great vowel shift in lame mans termsI didn't even realize what this was until I read it out loud to the missus, and she said "snowclone!" It is … as Drew points out in the comments ... an eggcorn, not a snowclone (or, as my fingers just tried to make it, a snoneclow, which would be a kind of typographical spoonerism or something.)
lay man > lame manIt is, as Ben Z points out, in the eggcorn database, but I didn't find direct hits on Language Log or even by googling (although I'm real busy and only did the most cursory of searches.) Reanalysis of word boundaries with nasals is known in English: a nadder/an adder, an apkin/a napkin, an ewt/a newt are all talked about — not vouching for the histories here, of course. But this is different, I think: You get layman as a compound, and for some speakers the 'lay' part of the compound is probably not too transparent (I suppose I say 'lay public', but it's pretty marginal for me.) So, maybe somebody takes the little step to seeing layman as a really negative term.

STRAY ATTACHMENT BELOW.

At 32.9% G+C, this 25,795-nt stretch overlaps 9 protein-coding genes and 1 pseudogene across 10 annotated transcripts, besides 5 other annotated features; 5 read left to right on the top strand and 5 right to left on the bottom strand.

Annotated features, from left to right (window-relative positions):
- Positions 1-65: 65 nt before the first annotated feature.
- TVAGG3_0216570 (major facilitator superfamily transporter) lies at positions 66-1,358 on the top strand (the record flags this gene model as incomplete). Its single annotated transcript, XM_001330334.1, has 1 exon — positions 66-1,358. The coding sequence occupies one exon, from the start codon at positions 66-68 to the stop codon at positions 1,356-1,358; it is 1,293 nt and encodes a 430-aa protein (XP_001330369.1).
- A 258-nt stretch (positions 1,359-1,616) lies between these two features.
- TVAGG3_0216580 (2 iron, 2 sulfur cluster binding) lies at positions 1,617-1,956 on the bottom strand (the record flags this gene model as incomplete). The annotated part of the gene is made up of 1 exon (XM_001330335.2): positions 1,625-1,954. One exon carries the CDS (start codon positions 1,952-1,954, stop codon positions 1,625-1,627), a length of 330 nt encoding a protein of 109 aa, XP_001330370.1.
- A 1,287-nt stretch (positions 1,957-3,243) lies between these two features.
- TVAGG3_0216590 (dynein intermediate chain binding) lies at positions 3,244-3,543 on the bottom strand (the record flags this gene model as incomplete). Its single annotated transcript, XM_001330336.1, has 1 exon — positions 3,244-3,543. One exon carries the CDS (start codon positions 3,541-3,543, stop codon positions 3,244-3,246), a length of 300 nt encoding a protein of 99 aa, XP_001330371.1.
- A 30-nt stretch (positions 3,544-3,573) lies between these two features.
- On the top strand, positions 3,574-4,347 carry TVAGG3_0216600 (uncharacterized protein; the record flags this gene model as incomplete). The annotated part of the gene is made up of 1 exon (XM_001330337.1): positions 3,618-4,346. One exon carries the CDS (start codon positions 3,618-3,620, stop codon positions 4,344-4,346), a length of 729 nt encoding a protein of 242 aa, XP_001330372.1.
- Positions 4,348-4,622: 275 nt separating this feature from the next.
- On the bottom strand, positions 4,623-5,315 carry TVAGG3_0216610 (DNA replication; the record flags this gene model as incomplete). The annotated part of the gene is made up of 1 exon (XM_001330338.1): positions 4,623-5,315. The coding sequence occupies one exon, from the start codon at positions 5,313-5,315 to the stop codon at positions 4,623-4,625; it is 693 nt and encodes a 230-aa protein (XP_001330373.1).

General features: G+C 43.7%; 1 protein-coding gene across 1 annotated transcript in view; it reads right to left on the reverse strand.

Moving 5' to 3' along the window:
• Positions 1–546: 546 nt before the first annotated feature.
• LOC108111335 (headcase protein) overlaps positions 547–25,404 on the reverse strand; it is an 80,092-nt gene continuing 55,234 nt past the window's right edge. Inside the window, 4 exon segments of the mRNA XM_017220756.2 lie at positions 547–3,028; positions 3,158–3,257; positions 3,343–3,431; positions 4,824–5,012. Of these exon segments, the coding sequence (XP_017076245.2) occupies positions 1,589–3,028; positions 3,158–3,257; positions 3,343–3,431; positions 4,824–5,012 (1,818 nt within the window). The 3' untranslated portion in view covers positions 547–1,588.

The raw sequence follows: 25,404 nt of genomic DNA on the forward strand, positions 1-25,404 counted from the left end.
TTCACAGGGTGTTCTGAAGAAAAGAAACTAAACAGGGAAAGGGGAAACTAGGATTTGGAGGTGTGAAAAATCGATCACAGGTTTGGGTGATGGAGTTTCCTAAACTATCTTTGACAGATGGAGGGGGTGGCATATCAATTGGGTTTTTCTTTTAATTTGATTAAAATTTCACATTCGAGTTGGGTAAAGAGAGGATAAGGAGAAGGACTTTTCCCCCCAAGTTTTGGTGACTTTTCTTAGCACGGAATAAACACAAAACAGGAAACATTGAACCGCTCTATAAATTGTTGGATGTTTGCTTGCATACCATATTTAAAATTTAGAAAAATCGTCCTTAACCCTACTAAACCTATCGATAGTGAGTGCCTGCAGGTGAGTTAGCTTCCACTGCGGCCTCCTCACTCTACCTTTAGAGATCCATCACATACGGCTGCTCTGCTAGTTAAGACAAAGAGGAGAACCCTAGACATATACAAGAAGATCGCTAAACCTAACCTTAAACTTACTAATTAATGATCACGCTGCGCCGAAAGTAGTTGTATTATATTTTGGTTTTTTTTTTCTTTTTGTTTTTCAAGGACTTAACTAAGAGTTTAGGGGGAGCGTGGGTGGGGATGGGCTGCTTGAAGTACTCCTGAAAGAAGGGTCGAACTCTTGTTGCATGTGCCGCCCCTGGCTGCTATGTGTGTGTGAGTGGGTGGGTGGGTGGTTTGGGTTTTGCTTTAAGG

PS to the searcher: Post a comment or email me and I'll happily send you refs on non-technical treatments of the Great Vowel Shift. And if you even wonder: I revere exactly this kind of creative use of language, like almost all readers of this blog. It's who we are, it's what we do.
Image from some story about Jesus explaining historical phonology to some layman.